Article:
How do you go about combining three very different functions in the same building on a long, narrow lot? An answer to this question – and one that could serve as a model – is the Mya project in Salt Lake City. Designed by EskewDumezRipple, the complex brings together homes, coworking spaces, and a shopping center. And, with its ever-changing façades, the building is also a work of art to be admired – almost a painting that reproduces the building’s context. The project is a response to local housing needs as well as a contribution to improving the quality of life in the city center. It therefore follows that the way common and shared spaces have been organized (both inside and out) is key to interpreting the overall design. It was in response to these needs that the actual shape of the building was defined, which explicitly communicates its functions through an exacting organization of its volumes and pedestrian flows.
One of the challenges encountered during the planning process of this large project was the building’s massing on its irregular, long, and narrow site. The design team opted to create separate entrances for the retail and residential sections, subtly changing the architectural language based on function. During the design phase, close attention was therefore given to the distribution of the pedestrian areas, deliberately placing them in strategic positions to create a neighborhood in miniature.
The architecture should be seen as almost self-explanatory, with the different uses along the length of the building marked by as many pedestrian thoroughfares and articulations as the architecture itself. It’s a story told in parts.
On the ground floor, a large glazed section set back from the façade provides access to the retail spaces, an area that’s surmounted by more glazing that frames the main coworking areas, making the activities carried on inside visible from outside. Along the length of the building, serrations in the façades mark the transition to the building’s residential function. This is also accentuated by changes in the windows, the regular rhythm of the large glazed areas occupied by shops and workplaces becoming more sparse, with smaller openings, more suitable for the residential function.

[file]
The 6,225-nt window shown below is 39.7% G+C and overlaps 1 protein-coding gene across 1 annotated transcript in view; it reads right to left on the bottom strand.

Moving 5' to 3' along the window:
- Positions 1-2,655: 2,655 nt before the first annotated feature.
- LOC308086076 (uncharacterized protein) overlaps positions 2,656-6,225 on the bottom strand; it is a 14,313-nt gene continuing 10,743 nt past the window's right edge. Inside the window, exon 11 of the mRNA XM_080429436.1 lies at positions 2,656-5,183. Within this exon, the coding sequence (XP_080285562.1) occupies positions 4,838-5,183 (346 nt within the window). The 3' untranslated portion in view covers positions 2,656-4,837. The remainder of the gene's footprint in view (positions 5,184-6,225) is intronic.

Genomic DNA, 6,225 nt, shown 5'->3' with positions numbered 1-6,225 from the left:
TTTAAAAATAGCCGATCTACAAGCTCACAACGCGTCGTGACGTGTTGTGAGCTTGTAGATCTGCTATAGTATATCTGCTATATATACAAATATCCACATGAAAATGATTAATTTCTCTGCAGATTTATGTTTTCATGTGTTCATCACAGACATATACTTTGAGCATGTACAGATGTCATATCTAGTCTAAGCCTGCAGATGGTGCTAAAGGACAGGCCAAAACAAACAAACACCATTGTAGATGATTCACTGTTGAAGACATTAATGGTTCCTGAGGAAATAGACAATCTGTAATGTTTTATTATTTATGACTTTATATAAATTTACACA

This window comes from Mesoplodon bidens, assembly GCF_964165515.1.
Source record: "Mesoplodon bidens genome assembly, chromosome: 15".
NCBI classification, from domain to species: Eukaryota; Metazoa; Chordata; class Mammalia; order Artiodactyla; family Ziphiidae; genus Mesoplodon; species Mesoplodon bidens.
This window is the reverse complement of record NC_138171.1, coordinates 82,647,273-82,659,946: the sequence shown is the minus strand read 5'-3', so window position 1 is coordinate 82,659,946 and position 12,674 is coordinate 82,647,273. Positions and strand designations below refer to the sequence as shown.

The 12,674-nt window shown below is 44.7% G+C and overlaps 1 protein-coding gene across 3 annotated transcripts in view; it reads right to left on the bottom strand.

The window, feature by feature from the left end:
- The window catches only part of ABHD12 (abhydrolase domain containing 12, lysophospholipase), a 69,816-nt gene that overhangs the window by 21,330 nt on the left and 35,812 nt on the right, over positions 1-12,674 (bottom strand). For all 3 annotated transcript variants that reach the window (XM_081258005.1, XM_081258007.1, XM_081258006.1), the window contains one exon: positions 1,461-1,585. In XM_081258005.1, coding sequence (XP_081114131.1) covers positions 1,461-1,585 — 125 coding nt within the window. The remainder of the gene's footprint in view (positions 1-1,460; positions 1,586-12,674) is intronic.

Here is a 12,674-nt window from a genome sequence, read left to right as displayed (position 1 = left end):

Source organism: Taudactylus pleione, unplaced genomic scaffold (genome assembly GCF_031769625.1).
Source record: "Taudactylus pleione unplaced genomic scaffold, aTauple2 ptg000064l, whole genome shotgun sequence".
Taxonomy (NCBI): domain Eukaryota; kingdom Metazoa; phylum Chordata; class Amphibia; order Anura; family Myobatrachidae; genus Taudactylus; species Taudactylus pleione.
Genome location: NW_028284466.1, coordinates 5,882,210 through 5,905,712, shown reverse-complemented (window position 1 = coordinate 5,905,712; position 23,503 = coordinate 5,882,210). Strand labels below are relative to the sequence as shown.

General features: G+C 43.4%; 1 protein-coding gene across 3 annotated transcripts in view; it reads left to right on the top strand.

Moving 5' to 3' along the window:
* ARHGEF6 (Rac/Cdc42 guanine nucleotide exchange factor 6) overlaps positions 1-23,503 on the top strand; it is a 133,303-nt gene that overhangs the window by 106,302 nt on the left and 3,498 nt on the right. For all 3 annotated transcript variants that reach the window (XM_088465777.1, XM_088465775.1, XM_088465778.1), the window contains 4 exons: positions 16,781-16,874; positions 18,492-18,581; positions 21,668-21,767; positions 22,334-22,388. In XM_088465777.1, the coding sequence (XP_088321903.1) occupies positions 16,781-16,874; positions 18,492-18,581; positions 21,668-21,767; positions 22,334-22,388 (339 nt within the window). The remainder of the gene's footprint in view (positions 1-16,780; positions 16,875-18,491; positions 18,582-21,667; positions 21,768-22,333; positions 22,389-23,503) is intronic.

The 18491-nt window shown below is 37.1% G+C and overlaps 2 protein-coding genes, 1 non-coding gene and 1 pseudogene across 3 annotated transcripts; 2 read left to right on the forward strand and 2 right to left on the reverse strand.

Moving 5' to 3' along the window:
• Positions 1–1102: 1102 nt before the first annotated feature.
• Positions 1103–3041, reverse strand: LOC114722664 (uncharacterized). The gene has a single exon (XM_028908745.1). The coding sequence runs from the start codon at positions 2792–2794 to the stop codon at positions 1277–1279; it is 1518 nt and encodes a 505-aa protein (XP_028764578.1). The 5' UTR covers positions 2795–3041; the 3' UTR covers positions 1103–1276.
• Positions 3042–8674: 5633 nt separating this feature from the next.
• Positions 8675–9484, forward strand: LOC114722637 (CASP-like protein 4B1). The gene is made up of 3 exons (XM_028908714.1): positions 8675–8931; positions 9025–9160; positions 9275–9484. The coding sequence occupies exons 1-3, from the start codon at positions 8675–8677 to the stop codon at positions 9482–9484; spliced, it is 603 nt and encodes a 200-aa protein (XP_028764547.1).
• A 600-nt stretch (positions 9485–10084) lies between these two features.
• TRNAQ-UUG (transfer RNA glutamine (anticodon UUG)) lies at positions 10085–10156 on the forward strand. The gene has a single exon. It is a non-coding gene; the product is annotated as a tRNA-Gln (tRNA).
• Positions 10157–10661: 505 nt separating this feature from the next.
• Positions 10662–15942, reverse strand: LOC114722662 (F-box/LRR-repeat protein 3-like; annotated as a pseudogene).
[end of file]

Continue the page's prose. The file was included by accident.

The residential section has 126 units, whose interiors are marked by efficient design, built-in furniture, and flexible layouts, designed by partner architect Farouki Farouki. The team worked to get the best out of a difficult lot, developing creative furniture and efficient layouts to reduce wasted space and optimize rentable square footage. The approach has added to the possibilities for sustainable growth of the local community by offering affordable housing in a highly sought-after downtown area.
The residential model was made possible by the combination of unique funding sources incorporated into Mya’s overall financial structure. The three components of the program – residential, retail, coworking – interact to create a balanced ecosystem in which different financial models give life to a project that’s greater than the sum of its parts.
The Shop is a coworking space that includes a roof deck, several meeting rooms, and flexible events spaces, as well as services aimed at lending a hand to local businesspeople and start-ups. In creating these spaces, the interior design team at EskewDumezRipple drew its inspiration from Salt Lake City’s identity as a city of industry and railroads, which played an important role in its growth in the 19th century. Natural timbers, patinated leathers, black steel, and brass details have been harmoniously combined to create a rustic yet sophisticated aesthetic. Designed to encourage collaboration and networking, The Shop offers support for entrepreneurship, engagement, and inclusiveness.
EskewDumezRipple’s design doesn’t end with the construction of the building. From the outset, the goal was to use Mya to create a community center in the heart of Salt Lake City for businesspeople, stakeholders, and residents. From planning to financial models, Mya has been designed to achieve this at every stage. Besides establishing a synergy between accessibility and design, the architects also focused on community involvement. The building can therefore be seen as a catalyst and a tool that has effectively become a part of the life of its users and residents.
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Location: Salt Lake City, Utah, USA
Area: 12.000 m2 (126,138 sf)
Collaborators: Farouki Faroukipve Inc. Fortis Structural Llcawa Engineeringduane Border Designsquare Feet Design
Interior Design (The Shop): EskewDumezRipple
Interior Design (Residential): FaroukiFarouki
Landscape Designer: DuaneBorderDesign
Structural Engineer: FortisStructuralLLC
MEP Engineer: PVEInc
Photography by Kelly Marshall and Tim Hursley courtesy of EskewDumezRipple